WE all know that we should arrive at the course well before our starting time, in order to prepare properly for our round. But, when we are playing a course that is unfamiliar to us, we often forget about what I consider to be one of the most important tasks of all, to read the Local Rules pertaining.
This involves reading the permanent Local Rules, usually found on the score card, and then finding out if there are any temporary Local Rules in operation, which are usually posted on the locker room notice board or in the Pro Shop.
It is Rule 33-8a that permits Committees to make and publish Local Rules for local abnormal conditions, providing they are consistent with the policy established in Appendix l to the Rules book.
Let us consider why it is so important to familiarise yourself with Local Rules by posing a few questions.
If there are no Local Rules in effect:
1. May you take relief without penalty when your ball comes to rest on a teeing area?
2. May you remove stones from bunkers?
3. May you use an artificial device that solely measures distances?
4. May you use binoculars?
5. May you take relief from young, staked trees?
6. May you take relief from wood chip pathways?
7. May you choose to play from ground under repair rather than take relief?
8. May you take relief without penalty for a ball embedded in its own pitch-mark in the rough?
9. May you take line of putt relief from a sprinkler head located at the edge of a putting green?
10. May you take relief without penalty if your ball comes to rest in an aeration hole made by a greenkeeper?
Here are the answers. Remember, this is when there are no Local Rules in effect:
1. May you take relief without penalty when your ball comes to rest on a teeing area? No.
2. May you remove stones from bunkers? No.
3. May you use an artificial device that solely measures distances? No.
4. May you use binoculars? Yes.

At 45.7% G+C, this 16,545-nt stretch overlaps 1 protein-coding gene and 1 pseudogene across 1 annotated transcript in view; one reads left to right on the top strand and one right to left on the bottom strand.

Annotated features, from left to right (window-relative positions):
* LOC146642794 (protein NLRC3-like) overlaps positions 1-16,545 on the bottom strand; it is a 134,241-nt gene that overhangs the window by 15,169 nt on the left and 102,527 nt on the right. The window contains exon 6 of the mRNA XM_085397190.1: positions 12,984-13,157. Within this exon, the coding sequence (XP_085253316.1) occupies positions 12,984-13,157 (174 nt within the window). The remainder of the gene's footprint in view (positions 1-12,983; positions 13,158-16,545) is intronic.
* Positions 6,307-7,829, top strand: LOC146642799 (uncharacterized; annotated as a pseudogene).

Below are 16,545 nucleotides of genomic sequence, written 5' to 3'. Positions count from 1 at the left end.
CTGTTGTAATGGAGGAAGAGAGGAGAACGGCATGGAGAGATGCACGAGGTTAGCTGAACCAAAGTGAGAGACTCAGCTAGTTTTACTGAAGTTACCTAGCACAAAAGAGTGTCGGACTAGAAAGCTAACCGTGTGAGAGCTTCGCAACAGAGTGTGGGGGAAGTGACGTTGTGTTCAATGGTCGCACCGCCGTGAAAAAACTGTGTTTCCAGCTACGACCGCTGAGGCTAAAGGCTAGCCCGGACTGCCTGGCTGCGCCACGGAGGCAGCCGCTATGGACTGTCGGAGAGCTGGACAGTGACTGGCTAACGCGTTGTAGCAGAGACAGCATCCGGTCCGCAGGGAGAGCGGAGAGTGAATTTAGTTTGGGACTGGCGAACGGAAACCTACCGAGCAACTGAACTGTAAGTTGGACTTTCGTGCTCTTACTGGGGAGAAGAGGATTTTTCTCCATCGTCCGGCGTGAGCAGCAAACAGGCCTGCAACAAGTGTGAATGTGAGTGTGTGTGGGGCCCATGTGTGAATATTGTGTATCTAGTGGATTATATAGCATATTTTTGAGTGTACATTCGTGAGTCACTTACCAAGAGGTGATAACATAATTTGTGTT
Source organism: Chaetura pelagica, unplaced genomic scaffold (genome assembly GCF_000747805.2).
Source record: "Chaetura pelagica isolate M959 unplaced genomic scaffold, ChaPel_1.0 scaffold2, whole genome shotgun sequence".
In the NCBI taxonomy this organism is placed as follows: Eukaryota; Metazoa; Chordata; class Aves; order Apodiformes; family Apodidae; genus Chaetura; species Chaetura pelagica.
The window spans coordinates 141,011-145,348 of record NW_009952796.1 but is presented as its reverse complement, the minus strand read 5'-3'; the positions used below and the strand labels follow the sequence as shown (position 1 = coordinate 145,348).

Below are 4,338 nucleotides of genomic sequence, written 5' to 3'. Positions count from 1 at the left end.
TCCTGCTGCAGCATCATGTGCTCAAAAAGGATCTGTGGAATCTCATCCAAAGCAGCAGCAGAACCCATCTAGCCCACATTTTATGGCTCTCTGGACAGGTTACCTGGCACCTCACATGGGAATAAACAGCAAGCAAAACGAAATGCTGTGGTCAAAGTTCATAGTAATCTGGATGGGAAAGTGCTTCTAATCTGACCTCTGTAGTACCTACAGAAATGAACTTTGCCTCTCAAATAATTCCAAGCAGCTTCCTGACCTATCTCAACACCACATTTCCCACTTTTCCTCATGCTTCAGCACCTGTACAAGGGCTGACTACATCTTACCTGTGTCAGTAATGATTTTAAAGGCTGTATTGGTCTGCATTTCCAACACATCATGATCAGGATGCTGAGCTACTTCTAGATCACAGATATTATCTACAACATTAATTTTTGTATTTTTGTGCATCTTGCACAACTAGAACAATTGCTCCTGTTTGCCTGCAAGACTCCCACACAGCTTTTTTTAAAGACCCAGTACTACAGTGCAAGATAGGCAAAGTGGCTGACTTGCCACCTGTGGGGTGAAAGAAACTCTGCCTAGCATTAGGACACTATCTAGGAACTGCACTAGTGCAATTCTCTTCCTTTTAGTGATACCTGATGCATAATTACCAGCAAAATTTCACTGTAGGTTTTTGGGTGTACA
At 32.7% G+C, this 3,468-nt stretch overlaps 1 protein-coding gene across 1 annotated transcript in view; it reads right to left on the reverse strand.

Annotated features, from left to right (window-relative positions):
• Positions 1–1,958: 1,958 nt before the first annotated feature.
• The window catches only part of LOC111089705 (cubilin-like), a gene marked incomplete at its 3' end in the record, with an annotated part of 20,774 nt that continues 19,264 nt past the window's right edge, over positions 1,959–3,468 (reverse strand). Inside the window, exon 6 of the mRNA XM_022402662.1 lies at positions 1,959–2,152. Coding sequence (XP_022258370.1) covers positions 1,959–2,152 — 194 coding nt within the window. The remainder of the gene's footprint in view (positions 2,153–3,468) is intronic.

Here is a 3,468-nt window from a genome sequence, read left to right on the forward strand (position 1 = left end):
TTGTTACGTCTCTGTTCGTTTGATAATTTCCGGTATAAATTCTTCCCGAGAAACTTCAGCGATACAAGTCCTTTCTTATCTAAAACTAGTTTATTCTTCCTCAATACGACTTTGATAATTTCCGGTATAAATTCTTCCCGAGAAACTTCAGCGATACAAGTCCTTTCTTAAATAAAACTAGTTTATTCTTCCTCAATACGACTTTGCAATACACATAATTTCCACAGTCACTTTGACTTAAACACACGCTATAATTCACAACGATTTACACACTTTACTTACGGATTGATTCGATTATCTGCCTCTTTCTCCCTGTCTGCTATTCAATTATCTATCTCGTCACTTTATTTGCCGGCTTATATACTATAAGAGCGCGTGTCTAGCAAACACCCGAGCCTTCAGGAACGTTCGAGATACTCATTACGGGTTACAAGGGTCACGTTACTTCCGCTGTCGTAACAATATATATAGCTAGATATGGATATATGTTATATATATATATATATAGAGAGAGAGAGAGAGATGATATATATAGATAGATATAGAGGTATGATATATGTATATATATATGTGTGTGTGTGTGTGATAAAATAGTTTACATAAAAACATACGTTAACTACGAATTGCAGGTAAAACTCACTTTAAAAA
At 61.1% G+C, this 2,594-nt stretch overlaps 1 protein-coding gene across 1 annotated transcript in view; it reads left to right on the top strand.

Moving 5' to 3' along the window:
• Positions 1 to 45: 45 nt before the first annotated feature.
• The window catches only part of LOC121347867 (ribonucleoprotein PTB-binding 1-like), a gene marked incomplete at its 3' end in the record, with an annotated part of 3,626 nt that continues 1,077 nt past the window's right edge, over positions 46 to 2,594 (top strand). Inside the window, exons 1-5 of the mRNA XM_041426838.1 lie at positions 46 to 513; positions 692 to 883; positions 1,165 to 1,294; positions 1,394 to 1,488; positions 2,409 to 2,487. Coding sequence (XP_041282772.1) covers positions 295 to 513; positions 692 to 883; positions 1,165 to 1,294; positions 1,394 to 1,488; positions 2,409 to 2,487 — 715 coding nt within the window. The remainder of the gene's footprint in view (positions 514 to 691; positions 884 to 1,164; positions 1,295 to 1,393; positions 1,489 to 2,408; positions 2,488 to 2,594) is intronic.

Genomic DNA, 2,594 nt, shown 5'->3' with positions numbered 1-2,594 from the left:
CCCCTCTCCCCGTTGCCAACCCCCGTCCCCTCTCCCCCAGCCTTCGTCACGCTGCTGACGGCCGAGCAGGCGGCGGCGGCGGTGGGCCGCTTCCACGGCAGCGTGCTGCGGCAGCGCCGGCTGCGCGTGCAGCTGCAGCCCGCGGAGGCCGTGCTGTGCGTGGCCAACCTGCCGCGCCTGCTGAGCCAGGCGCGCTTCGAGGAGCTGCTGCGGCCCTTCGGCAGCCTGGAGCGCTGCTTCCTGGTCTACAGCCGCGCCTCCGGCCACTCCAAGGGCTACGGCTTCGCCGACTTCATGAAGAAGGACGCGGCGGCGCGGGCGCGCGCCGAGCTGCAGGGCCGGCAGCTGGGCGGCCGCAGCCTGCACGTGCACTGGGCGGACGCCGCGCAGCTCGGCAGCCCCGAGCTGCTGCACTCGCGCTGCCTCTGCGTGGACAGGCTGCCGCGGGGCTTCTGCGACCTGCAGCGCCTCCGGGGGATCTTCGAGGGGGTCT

5. May you take relief from young, staked trees? No.
6. May you take relief from wood chip pathways? Yes.
7. May you choose to play from ground under repair rather than take relief? Yes.
8. May you take relief without penalty for a ball embedded in its own pitch-mark in the rough? No.
9. May you take line of putt relief from a sprinkler head located at the edge of a putting green? No.
10. May you take relief without penalty if your ball comes to rest in an aeration hole made by a greenkeeper? No.
How many out of 10 did you get right?
Now, if the Committee had introduced Local Rules:
a) to prohibit playing from all teeing areas
b) permitting the removal of stones from bunkers
c) permitting relief from sprinkler heads located close to putting greens
d) permitting the use of devices to measure distances only
e) permitting relief for a ball that is embedded through the green
f) making it mandatory to take relief from staked trees
g) making it mandatory to take relief from GUR
Then seven of these answers would have been different. I hope that this persuades you that it is imperative to scrutinise the Local Rules before you start a competitive round of golf.
A related point that many players overlook is that if you do not fully comply with a Local Rule then you still incur the penalty. For example, if your ball comes to rest close to a staked tree and there is a Local Rule stating that you must take relief from staked trees, you have to ensure that neither your club nor any part of your body touches any part of that tree during your stroke, or you will incur a penalty of two strokes in stroke play, or loss of hole in match play. This is true even if you have taken relief, but not sufficiently to have avoided the tree during your stroke. You must take full relief from the staked tree that interferes with your stance or stroke.
Knowing the Local Rules and Conditions of Competition that are in effect is essential before commencing any round of golf.
Wishing you good golfing,
About the author:
Barry Rhodes, a resident of Dublin, Ireland, is qualified as a Chartered Accountant but has spent most of his career in senior sales, marketing and management roles within the information and communication technology sector in Ireland. He is an enthusiastic, high handicap golfer who developed an interest, then a fascination, and now an obsession with the Rules of Golf.
Barry’s relationship with the Rules began in 2000 with his participation in the inter-club Rules of Golf quiz competitions, organised by the Royal & Ancient for Golf Clubs in Great Britain and Ireland. This progressed to him writing articles, running quizzes, and delivering presentations on the Rules at various Golf Clubs and corporate functions.
In March 2008, Barry became the first person to achieve a 100% correct mark on the public Advanced Rules of Golf Course examination, run by the Professional Golfers Association (PGA) in their headquarters at The Belfry, West Midlands, UK.
Barry is author of the eBook, ‘999 Updated Questions on the Rules of Golf 2012 - 2015’. To purchase the eBook, click here.
He writes a weekly web blog, containing interesting content for anyone who wishes to improve their knowledge and understanding of the Rules of Golf. To visit the blog, click here.
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